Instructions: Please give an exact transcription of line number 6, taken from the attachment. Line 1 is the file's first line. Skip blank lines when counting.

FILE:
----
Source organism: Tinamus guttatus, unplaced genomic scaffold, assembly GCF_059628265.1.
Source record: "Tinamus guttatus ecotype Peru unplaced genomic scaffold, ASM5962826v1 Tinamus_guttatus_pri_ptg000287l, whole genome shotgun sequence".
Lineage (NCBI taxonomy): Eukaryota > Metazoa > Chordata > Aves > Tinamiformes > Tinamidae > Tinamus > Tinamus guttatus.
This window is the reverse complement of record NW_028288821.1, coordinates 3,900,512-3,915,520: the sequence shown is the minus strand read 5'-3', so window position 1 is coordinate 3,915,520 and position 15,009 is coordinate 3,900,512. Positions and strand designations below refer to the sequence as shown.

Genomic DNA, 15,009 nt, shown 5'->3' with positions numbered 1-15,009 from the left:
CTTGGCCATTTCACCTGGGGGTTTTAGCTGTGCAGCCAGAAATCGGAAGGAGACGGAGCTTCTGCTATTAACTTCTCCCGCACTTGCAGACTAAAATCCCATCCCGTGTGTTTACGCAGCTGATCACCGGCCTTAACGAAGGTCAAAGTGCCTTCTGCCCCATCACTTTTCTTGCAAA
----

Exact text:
CTTGGCCATTTCACCTGGGGGTTTTAGCTGTGCAGCCAGAAATCGGAAGGAGACGGAGCTTCTGCTATTAACTTCTCCCGCACTTGCAGACTAAAATCCCATCCCGTGTGTTTACGCAGCTGATCACCGGCCTTAACGAAGGTCAAAGTGCCTTCTGCCCCATCACTTTTCTTGCAAA